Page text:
Queen Latifah, William Hurt, Vince Vaughn and other stars celebrate
by Susan Wloszczyna, AARP, February 28, 2020|Comments: 0
PHOTO BY: Leon Bennett/Getty Images
March 12: Courtney B. Vance, 60
En español | IThis actor is skilled at playing lawyers by now: He was Assistant District Attorney Ron Carver on NBC's Law & Order: Criminal Intent and Johnnie Cochran on FX's limited series The People v. O.J. Simpson: American Crime Story — a role that won him an Emmy. Married to the actress Angela Bassett, Vance now heads the Screen Actors Guild-American Federation of Television and Radio Artists (SAG-AFTRA) Foundation and is set to appear in two upcoming series: HBO's Lovecraft Country and National Geographic's Genius, as preacher and activist C.L. Franklin.
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March 13: William H. Macy, 70
The indie film regular, who aced his role as the sad-sack, hit man-hiring car salesman in 1996's Fargo, has described himself as “sort of a Middle American, Waspy, Lutheran kind of guy” and “everyman.” The star of Showtime's Shameless, which wraps up its 11th and final season this year, is married to actress Felicity Huffman (in the news recently for her role in the recent college admission scandals and resulting two-week prison sentence).
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March 18: Queen Latifah, 50
This New Jersey native — born Dana Elaine Owens — released her debut album, All Hail the Queen, in 1989, and soon became a hip-hop icon. She also built a successful acting career, first on TV with her Fox sitcom Living Single, and later in films such as the 1996 drama Set It Off and the 2002 musical Chicago. Last year, she performed in ABC's The Little Mermaid Live! and now has signed on to star in the pilot for CBS’ potential reboot of the 1980s crime drama The Equalizer.
PHOTO BY: Rich Fury/Invision/AP
March 20: William Hurt, 70
This handsome leading man was in high demand in the ‘80s, especially after he steamed up multiplexes alongside Kathleen Turner's femme fatale in 1981's Body Heat. Then he won an Oscar for a very different role: a cross-dressing gay man in a Brazilian prison in 1985's Kiss of the Spider Woman. Hurt plays a retired Air Force sergeant in the recent war drama The Last Full Measure and will star opposite Scarlett Johansson in this summer's Black Widow.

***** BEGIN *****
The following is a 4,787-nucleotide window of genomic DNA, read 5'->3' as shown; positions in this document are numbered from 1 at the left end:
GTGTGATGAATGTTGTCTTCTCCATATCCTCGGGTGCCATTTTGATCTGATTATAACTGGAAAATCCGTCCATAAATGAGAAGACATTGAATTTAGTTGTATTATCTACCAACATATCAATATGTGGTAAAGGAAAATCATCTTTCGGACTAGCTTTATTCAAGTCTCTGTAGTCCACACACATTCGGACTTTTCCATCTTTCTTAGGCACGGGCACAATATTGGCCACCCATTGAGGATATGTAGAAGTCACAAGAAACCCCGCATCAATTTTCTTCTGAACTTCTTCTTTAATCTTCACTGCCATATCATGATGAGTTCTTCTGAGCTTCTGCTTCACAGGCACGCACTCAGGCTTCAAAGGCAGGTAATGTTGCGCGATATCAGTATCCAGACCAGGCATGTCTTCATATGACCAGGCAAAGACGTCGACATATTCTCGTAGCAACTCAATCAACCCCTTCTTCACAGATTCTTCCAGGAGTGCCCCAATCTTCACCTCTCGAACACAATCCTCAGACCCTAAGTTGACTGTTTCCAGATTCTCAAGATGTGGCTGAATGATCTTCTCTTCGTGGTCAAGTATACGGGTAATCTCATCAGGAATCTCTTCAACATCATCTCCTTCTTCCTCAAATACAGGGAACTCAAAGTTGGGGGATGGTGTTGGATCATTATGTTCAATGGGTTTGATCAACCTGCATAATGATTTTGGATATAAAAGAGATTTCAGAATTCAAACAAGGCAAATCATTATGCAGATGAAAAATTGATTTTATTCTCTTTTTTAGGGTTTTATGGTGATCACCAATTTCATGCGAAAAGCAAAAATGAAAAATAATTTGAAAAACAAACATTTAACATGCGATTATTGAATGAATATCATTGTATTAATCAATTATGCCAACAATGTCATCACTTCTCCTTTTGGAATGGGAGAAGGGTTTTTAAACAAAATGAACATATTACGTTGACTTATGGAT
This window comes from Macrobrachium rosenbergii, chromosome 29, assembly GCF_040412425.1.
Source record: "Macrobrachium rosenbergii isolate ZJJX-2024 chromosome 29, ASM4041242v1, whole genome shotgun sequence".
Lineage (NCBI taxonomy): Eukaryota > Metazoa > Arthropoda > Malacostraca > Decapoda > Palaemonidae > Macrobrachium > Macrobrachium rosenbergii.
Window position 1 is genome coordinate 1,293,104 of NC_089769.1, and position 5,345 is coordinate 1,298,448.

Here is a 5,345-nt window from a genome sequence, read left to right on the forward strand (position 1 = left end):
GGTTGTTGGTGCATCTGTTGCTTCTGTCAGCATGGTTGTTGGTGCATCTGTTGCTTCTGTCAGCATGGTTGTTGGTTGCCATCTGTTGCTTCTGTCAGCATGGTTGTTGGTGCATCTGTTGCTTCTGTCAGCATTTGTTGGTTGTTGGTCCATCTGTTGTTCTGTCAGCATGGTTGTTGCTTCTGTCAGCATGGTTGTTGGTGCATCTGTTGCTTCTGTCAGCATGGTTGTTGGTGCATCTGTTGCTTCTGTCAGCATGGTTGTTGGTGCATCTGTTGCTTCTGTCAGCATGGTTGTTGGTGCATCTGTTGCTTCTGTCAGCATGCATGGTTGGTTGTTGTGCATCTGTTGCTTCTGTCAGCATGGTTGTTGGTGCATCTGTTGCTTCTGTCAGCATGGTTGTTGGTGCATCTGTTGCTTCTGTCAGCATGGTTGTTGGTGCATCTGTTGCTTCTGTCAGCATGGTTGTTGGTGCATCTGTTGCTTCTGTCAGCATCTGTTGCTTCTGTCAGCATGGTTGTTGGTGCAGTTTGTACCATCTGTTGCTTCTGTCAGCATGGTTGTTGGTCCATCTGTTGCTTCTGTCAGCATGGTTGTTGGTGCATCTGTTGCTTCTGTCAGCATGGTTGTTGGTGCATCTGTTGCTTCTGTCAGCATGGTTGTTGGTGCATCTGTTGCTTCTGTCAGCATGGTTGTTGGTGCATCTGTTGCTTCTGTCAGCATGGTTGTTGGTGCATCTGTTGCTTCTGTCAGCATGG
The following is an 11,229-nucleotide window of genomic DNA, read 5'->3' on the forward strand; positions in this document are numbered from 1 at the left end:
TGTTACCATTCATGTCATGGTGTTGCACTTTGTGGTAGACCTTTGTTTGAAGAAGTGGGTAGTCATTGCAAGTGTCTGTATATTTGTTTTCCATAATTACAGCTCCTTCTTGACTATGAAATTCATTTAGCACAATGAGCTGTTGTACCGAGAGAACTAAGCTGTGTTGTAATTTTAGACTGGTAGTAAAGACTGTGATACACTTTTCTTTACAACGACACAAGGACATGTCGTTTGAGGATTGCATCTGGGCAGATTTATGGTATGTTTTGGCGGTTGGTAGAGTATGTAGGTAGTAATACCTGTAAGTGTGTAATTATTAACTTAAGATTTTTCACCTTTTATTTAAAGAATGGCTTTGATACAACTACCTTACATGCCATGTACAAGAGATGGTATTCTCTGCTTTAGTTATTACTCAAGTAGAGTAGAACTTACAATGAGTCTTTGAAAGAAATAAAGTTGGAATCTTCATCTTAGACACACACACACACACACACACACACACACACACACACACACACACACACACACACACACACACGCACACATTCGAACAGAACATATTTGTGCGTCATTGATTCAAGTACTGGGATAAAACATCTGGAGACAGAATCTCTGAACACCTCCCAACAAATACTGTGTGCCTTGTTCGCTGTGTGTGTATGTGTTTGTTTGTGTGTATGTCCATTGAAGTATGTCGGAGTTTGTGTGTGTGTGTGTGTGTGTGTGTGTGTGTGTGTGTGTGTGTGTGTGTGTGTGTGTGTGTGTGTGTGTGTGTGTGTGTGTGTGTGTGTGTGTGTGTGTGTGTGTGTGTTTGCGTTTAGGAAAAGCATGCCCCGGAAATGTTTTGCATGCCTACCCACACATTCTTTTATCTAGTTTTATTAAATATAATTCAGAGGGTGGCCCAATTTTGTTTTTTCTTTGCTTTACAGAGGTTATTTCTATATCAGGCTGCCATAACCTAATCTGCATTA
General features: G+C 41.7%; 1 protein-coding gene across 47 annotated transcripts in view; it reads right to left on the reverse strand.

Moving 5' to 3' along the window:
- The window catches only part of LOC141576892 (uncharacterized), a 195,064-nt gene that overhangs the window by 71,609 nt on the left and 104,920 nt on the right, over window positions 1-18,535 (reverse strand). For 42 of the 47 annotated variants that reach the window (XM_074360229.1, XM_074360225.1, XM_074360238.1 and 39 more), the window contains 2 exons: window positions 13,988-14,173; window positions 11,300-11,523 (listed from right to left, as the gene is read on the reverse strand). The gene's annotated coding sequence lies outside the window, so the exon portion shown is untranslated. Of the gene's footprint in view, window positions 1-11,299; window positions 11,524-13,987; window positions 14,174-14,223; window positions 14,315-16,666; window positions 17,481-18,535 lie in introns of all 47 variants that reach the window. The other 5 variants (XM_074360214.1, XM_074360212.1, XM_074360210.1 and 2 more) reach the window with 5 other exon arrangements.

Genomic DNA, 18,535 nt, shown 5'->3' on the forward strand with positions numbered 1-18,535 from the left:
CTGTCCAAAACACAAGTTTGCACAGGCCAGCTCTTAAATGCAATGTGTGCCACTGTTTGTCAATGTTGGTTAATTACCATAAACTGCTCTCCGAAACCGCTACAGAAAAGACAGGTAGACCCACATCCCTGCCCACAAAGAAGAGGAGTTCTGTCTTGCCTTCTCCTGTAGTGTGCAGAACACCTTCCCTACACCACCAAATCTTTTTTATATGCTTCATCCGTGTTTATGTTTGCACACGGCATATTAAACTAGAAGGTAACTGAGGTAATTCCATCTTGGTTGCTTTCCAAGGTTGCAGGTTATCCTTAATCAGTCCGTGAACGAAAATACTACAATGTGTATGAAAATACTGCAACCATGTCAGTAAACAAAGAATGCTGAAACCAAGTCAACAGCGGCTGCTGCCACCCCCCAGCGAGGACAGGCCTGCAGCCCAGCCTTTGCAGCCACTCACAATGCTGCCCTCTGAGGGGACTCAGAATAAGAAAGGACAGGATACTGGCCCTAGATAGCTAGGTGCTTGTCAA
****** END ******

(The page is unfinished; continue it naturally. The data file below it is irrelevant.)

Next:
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March 22: Stephen Sondheim, 90
This legendary Broadway composer and lyricist brought a new level of sophistication to American stage musicals, including Company, Follies, A Little Night Music, Sweeney Todd: The Demon Barber of Fleet Street and Sunday in the Park With George. Sondheim, who has received eight Tony Awards — more than any other composer — also wrote lyrics for West Side Story, which will hit the big screen later this year in the form of a Steven Spielberg–directed film.
PHOTO BY: Michael Tullberg/Getty Images
March 26: Jennifer Grey, 60
The daughter of Oscar-winning actor Joel Grey is best known as the naive Frances “Baby” Houseman in 1987's Dirty Dancing, opposite Patrick Swayze ("Nobody puts Baby in a corner!"). Turns out she can dance in real life, too: In 2010 she won the 11th season of Dancing With the Stars. The actress, who more recently starred in the 2014-2017 Amazon series Red Oaks, is married to the actor Clark Gregg.
PHOTO BY: Sipa via AP Images
March 26: James Caan, 80
Caan first made a splash on the small screen, opposite Billy Dee Williams, in the 1971 TV-movie tearjerker Brian's Song, as Brian Piccolo, a Chicago Bears player diagnosed with terminal cancer. The following year he nailed his performance as hotheaded Sonny Corleone in The Godfather. Next up, he'll star with Ellen Burstyn in the film Never Too Late, a comic look at a retirement community.
PHOTO BY: Mike Moore/WireImage
March 26: Sandra Day O'Connor, 90
The Texas-born O'Connor was a groundbreaker — the first woman to serve as a majority leader in the Arizona Senate, then the first woman to serve on the Supreme Court. Appointed by Ronald Reagan in 1981, she was known as a moderate Republican, powerful for casting the deciding vote in many key cases, until retiring in 2006 to care for her husband, John, after he was diagnosed with Alzheimer's. O'Connor, who became an outspoken supporter of Alzheimer's research, was also diagnosed with the disease a few years ago.
PHOTO BY: Kevin C. Cox/Getty Images
March 28: Vince Vaughn, 50
Vaughn's breakout role in the 1996 film Swingers brought him into the fold of Hollywood's “Frat Pack,” leading to such bro-heavy comedies as DodgeBall (2004) and Wedding Crashers (2005), alongside frequent collaborators Ben Stiller and Owen Wilson. Vaughn has signed on for a starring role in an upcoming Netflix comedy that's said to be modeled in part after his 2003 hit Old School.